Characterization at the nanoscale can help you find answers.
With X-ray scattering in your lab, you can for example:
- Monitor the size, shape and stability of fat globules in dairy during processing and digestion and characterize the chain length and organization of crystal polymorphs in fat crystals
- Determine the crystalline fraction and lamellar structure in starchy food during in-situ studies and follow temperature dependent gelation behavior
- Find the characteristic distance and fractal dimensions in an oleo-gelator network
- Investigate the structure and size of polysaccharides and proteins in hydrated systems
Using SAXS to characterize dispersions in functional foods
Small-angle X-ray scattering is an ideal technique to study the morphology and stability of liposomes, these self-assembled compartments can be used as carriers for functional food and drugs.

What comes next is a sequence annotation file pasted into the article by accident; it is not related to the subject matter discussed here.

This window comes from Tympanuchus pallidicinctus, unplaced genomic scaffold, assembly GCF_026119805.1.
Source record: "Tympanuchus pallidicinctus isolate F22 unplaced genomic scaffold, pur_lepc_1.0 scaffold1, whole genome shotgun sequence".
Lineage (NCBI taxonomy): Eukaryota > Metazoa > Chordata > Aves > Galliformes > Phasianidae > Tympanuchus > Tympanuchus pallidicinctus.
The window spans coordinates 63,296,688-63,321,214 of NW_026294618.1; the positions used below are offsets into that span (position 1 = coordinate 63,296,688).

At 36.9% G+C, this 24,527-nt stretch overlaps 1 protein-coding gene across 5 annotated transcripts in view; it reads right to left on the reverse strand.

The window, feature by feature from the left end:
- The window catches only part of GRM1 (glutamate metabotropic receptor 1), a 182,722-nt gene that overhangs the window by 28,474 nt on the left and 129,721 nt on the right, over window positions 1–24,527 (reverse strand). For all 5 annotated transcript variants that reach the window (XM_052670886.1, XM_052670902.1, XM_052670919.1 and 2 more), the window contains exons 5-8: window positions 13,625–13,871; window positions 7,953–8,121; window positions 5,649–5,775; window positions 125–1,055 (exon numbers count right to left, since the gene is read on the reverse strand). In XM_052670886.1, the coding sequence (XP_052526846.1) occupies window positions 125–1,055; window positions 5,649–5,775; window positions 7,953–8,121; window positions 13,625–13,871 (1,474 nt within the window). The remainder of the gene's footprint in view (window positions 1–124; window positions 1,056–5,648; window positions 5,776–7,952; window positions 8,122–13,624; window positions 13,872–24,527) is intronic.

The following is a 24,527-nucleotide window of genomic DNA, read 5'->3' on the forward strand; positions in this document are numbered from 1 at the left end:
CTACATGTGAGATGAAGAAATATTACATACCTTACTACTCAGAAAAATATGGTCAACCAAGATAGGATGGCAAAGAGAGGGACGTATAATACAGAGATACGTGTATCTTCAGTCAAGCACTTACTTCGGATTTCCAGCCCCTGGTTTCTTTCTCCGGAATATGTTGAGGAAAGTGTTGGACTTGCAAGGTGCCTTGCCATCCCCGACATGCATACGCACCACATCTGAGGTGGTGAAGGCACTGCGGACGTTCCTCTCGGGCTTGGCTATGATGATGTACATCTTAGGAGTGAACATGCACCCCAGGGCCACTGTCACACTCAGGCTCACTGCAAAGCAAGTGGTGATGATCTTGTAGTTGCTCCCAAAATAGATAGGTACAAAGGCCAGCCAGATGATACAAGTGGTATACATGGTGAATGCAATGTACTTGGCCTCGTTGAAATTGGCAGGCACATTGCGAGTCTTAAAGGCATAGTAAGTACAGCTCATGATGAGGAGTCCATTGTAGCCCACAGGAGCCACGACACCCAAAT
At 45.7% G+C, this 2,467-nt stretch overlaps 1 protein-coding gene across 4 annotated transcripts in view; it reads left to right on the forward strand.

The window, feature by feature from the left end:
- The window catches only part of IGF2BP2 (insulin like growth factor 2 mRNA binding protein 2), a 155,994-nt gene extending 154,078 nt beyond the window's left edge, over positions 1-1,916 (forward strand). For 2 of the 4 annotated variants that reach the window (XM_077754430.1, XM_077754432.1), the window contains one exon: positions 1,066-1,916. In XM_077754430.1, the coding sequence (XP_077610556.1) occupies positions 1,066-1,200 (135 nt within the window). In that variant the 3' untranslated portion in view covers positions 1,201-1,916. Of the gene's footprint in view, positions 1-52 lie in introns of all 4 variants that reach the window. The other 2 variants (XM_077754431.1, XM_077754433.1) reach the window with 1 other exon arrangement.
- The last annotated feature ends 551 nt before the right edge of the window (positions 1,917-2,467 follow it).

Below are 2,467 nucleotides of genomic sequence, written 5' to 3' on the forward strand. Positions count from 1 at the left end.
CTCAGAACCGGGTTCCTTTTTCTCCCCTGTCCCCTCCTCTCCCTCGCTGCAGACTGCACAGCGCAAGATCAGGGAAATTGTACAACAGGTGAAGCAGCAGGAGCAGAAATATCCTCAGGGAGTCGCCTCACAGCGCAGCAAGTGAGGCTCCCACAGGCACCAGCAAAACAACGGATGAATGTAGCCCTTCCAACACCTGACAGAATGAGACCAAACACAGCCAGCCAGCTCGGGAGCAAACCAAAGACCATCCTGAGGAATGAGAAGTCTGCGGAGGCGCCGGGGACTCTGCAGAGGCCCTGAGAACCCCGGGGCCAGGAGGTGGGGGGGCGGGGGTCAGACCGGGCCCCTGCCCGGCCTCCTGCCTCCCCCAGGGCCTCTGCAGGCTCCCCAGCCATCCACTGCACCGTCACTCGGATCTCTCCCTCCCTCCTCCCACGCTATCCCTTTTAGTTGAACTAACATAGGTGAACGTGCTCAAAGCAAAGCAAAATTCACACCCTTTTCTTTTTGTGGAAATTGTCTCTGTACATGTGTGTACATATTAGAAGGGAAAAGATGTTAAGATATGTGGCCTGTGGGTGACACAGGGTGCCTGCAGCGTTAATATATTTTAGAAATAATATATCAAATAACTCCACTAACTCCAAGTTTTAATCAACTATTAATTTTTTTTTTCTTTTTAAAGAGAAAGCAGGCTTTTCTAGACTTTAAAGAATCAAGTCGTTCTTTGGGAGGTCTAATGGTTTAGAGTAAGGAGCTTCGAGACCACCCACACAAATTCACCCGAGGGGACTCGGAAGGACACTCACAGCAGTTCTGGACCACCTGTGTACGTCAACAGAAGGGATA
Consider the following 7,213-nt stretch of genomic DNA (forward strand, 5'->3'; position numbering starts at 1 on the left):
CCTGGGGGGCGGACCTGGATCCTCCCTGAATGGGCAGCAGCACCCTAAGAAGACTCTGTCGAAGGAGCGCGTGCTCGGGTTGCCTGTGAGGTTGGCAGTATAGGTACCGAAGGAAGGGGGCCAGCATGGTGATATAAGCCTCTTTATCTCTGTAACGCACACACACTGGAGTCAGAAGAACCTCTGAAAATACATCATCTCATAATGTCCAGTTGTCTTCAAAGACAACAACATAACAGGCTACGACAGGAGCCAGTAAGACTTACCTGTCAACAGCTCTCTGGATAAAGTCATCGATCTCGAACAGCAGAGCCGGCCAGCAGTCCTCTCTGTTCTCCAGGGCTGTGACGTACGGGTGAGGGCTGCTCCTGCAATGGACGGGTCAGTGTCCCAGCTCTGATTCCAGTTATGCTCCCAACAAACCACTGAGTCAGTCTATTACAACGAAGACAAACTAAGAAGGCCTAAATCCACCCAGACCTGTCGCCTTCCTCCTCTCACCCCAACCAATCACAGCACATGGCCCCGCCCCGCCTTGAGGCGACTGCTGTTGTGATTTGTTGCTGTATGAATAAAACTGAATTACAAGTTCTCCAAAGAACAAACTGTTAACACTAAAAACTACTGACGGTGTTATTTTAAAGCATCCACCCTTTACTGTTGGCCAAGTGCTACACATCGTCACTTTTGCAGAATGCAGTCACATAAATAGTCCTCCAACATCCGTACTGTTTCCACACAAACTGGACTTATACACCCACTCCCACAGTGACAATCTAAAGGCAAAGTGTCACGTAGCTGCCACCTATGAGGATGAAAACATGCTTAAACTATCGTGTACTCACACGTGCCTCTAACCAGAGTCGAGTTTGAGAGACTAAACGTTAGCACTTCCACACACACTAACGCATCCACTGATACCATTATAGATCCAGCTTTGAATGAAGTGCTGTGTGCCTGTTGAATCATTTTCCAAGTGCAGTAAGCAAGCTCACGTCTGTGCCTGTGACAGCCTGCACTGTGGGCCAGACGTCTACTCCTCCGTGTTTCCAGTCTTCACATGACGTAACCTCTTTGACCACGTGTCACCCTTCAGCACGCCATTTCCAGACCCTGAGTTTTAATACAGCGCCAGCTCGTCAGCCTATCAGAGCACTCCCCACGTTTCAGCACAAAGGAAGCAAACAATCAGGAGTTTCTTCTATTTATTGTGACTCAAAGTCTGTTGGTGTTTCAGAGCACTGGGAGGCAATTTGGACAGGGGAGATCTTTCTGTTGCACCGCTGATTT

X-ray scattering techniques are ideally suited for turbid samples
Morphology, stability, internal structure…
What are you looking for?
Some of our customers
using X-ray scattering for their research in food science
“SAXS and WAXS (and complimentary neutron techniques) are the cornerstone of almost all our research. For example, in bio-related nanoscience it is crucial to have non-invasive techniques to probe structural details at the nanoscale. In general, scattering methods with associated modeling expertise allows unique information to be extracted from a plethora of systems in soft matter science”
Jacob Kirkensgaard, Ph.D.
Associate Professor, Department of Food Science, University of Copenhagen